When weightlifting got started in the Olympic Games in 1896, there were no weight classes. The two lifts contested were the two-hand lift and the one-hand lift. From this brief description it is obvious that the winners were determined pretty much on the basis of absolute strength and that smaller competitors would have little chance of earning a medal. In order to enlarge the field and also enhance the stature of the sport by increasing the number of medals awarded, bodyweight classes were introduced in 1920. In this men only version of the sport, the number of bodyweight classes grew from 5 in 1932 to 10 in 1980. When the women’s division was added for 2000, the total number of bodyweight classes grew to 15, 8 for women and 7 for women. It is now possible for athletes from a wide range of bodyweights to compete in a more or less equal format.
What I’ve found distressing over the years is hearing about coaches and/or otherwise well intentioned parents who feel the need to fit junior lifters into a particular bodyweight class through drastic weight reduction. This approach is short sighted and certainly inconsistent with long term development and goals. We frequently hear of mature athletes drastically reducing bodyweight in order to weigh in a specific weight class at national and international levels. This scenario probably doesn’t take place too frequently and is certainly not one that should be repeated with young athletes that are already too thin for their heights.
Science and Practical Experience
Anyone interested in raising a domestic animal from a newborn to a fully mature, fully developed adult would never think of starving it and reducing its bodyweight 4% or more several times per year for several years. There is simply no scientific or empirical evidence to support this practice. Some of these reductions might be conducted at a particularly sensitive time during the animal’s development and provide long lasting detriment to its growth.
I personally know of some athletes in wrestling, judo and weightlifting who habitually cut weight to compete in a lower bodyweight class and ended up being much shorter as adults than their siblings who didn’t engage in such practices. The evidence supporting the periodic starvation of a young, developing organism is not available.
If the athlete is relatively slim, chances are that he or she is more proficient in the snatch than the clean & jerk. A bodyweight reduction prior to competition will probably result in a sub-normal performance in the clean & jerk.
Limb-length, Third Class Levers and Body Mass
The formula for the relationships of lever components is R*dr=E*de. This means that the resistance multiplied by the distance from the fulcrum to the resistance is equal to the force of the effort multiplied by the distance from the fulcrum to the effort.
For the lifter, this means that the longer your limbs (which are moved by a third class lever system), the more muscular force needed to move the limb. With all neuromuscular factors being equal, the longer the limb, the more muscular mass needed to move it.
To put it in a different perspective if you are a 69 kg lifter who is 170 cm tall and you are competing with another 69 kg lifter who is 160 cm tall and you are both equally skilled and well trained, the shorter lifter is going to lift more weight. To understand this more fully I’m including two empirically derived height/weight tables from my book Weightlifting Programming.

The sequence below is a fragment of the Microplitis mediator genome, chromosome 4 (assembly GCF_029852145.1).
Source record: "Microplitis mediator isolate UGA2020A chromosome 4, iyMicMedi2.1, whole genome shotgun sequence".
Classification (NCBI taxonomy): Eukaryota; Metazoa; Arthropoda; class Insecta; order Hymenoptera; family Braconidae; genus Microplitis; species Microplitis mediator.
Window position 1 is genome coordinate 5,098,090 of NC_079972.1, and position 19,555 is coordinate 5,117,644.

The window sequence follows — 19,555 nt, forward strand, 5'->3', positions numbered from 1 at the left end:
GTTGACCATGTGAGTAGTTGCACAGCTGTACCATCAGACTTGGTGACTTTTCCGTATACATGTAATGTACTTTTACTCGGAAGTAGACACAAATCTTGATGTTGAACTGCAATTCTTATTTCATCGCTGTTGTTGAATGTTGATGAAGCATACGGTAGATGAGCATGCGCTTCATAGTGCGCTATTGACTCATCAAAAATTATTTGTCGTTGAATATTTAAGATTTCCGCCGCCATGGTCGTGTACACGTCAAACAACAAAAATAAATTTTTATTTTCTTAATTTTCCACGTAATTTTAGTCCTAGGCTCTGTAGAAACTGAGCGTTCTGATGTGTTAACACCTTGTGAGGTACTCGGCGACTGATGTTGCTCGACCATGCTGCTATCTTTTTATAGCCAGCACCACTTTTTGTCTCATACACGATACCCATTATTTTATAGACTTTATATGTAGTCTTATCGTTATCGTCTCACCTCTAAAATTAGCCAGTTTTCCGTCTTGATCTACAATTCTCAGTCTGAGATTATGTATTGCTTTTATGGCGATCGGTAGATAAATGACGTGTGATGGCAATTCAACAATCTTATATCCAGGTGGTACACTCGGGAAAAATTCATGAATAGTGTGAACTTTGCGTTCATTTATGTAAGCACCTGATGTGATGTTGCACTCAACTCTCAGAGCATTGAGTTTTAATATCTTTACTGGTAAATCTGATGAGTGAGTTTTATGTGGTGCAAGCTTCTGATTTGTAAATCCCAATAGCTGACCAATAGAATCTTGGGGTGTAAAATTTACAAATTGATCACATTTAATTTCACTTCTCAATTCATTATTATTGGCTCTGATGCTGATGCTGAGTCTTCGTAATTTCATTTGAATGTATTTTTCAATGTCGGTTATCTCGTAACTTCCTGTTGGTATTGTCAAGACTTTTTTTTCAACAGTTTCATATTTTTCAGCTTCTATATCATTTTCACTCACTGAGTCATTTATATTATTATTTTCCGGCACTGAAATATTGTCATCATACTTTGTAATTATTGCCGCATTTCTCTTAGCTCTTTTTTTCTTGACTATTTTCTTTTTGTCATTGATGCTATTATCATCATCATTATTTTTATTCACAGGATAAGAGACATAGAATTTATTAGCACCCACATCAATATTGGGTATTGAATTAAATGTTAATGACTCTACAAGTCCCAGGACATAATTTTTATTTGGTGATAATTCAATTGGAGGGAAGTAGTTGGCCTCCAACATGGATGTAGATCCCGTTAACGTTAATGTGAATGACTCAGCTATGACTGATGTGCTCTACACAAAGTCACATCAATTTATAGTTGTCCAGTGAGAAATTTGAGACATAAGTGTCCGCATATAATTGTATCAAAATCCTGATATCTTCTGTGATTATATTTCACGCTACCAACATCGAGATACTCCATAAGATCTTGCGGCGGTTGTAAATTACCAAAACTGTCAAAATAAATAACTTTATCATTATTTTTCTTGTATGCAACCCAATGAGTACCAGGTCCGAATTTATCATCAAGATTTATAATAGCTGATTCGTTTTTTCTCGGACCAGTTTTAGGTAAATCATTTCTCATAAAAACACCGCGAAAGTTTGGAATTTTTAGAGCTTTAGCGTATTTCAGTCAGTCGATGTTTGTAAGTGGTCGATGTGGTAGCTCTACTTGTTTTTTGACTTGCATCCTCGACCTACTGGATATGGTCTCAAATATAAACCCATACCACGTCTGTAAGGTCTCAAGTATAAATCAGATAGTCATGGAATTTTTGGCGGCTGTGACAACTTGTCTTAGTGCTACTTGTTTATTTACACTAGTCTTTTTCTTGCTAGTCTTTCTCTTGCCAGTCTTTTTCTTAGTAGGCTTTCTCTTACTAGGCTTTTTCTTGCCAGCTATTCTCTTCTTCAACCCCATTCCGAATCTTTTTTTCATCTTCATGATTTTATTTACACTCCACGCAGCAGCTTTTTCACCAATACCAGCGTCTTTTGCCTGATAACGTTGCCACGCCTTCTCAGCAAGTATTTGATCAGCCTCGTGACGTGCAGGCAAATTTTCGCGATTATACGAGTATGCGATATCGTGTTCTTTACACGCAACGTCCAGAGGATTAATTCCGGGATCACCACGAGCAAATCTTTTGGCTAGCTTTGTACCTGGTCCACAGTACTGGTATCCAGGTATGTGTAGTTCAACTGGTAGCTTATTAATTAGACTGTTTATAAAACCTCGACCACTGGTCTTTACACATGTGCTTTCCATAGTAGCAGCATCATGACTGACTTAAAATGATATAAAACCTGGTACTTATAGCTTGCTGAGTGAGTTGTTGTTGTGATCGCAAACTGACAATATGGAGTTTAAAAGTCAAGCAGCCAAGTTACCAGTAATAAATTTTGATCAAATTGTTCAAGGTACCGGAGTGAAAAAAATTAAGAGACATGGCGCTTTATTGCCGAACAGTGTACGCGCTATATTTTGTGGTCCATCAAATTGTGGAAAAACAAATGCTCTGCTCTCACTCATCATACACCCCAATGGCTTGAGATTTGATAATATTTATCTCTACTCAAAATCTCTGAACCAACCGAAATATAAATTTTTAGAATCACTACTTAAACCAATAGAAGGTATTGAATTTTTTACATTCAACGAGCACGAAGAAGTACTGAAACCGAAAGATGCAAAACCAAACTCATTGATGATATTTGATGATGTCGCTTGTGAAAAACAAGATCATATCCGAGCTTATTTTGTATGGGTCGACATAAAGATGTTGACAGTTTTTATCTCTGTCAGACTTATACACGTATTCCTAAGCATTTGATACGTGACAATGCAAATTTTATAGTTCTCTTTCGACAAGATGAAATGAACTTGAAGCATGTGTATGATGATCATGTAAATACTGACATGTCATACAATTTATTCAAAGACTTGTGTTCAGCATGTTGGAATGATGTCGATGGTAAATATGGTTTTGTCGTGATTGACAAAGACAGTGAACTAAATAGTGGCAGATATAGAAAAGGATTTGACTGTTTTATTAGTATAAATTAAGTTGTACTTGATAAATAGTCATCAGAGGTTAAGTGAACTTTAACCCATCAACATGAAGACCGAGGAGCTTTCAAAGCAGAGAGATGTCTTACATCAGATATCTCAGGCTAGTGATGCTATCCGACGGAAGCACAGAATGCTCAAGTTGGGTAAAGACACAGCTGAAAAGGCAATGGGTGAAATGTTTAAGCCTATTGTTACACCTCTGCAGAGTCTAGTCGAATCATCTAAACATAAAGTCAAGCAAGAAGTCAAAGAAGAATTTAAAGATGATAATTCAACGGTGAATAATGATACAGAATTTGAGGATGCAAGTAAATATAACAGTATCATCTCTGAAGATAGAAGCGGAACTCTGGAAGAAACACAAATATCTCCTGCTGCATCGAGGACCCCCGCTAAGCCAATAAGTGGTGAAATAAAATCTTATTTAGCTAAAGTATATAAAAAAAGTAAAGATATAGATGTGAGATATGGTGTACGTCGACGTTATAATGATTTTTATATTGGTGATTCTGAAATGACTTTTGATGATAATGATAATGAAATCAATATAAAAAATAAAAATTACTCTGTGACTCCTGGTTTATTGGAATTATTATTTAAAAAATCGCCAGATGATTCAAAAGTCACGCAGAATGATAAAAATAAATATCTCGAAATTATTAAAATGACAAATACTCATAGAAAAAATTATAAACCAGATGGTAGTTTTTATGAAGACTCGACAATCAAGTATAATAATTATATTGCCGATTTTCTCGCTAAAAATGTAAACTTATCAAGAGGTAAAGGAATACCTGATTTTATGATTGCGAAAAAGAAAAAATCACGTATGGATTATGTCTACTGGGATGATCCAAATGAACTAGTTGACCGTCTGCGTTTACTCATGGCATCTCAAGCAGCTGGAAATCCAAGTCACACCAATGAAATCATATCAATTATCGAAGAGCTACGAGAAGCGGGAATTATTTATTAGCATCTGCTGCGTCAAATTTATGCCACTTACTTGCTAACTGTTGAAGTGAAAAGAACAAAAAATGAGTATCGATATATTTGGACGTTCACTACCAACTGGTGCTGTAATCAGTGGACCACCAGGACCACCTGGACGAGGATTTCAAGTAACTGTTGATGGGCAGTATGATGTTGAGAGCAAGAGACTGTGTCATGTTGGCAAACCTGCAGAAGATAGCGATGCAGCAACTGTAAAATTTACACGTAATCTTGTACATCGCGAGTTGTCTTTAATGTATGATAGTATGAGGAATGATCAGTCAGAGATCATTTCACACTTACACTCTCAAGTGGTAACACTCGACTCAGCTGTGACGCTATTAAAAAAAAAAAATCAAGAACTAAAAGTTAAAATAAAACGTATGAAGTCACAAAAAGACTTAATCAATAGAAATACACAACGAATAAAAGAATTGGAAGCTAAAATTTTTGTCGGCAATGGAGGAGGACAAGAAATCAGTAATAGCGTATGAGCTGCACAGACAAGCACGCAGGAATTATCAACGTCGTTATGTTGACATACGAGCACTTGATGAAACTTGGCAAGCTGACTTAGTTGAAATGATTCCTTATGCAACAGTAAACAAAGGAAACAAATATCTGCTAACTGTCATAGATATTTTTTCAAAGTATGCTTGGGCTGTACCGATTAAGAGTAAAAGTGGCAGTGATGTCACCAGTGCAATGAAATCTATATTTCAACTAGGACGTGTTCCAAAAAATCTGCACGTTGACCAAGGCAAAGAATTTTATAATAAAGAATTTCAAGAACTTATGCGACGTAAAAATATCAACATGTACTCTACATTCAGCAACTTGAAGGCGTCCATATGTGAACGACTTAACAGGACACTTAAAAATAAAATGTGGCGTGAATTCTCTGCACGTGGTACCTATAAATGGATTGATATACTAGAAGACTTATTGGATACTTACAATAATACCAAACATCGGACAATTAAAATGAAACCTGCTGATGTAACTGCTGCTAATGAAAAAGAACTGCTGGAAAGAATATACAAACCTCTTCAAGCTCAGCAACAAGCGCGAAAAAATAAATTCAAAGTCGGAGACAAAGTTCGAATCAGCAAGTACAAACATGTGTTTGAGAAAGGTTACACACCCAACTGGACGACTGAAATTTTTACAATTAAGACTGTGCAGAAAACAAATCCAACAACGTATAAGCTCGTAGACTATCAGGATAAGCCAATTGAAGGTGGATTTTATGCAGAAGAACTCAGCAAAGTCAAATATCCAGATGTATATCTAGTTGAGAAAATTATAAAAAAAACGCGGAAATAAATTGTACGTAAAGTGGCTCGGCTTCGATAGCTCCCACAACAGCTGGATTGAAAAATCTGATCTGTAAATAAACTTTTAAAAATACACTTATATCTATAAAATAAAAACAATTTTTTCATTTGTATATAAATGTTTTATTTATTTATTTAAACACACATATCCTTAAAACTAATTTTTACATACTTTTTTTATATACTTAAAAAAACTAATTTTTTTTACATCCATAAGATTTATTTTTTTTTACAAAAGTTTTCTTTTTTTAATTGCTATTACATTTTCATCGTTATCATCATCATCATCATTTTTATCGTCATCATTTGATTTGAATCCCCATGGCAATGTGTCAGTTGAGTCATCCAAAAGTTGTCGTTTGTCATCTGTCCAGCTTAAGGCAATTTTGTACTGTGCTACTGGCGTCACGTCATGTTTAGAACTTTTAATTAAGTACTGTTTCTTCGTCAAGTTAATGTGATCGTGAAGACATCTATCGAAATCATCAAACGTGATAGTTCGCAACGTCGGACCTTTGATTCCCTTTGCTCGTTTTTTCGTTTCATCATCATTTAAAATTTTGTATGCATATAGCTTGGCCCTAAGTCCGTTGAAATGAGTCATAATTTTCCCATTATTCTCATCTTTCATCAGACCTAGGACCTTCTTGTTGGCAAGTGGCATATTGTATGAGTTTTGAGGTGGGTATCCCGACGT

This first table is for male weightlifters with data provided by Robert Roman and interpolated by Shaun LeConte. This data was taken from elite level, mature weightlifters.
149 ± 3 cm
156.33 ± 2.5 cm
161.75 ± 2 cm
165 ± 2 cm
169 ± 2 cm
172.5 ± 2 cm
176 ± 2 cm
186 ± 6 cm
The second table is for elite female weightlifters at the 2009 Pan American championships as measured by Leslie Musser for her Master’s thesis.
These two tables should illustrate the fact that elite level weightlifters are heavier than non-weightlifters of comparable height. The conclusion should be obvious that weightlifters need more muscle mass than “civilians” if they are to be successful in their chosen sport.
While the weight classes were established to define the sport, athletes should not feel obligated to fit in to a specific class.
Today I had a new lifter tell me that she weighs 50 kg and should she reduce down to 48 or go up to 53 in her next meet. I told her that since she was training at 50, then she should just weigh 50. After all, the classes are there so she won’t have to compete against someone who is so large that their bodyweight provides an unfair advantage.
To sum things up, I think young athletes should train with the idea that they are in a developmental stage. If they are interested in achieving their potential they should be concerned with increasing bodyweight until it is within a reasonable range of the figures in the two accompanying tables. I would caution against young athletes making weight. The practice of reducing bodyweight should only be done rarely and only with physically mature athletes. My personal coaching approach is to have athletes just train properly, eat well and gain muscular bodyweight and not worry about the weight class until they are physically mature. At that time we will worry about dehydrating to make weight and that only twice a year for national and continental championships. Let’s grow some champions!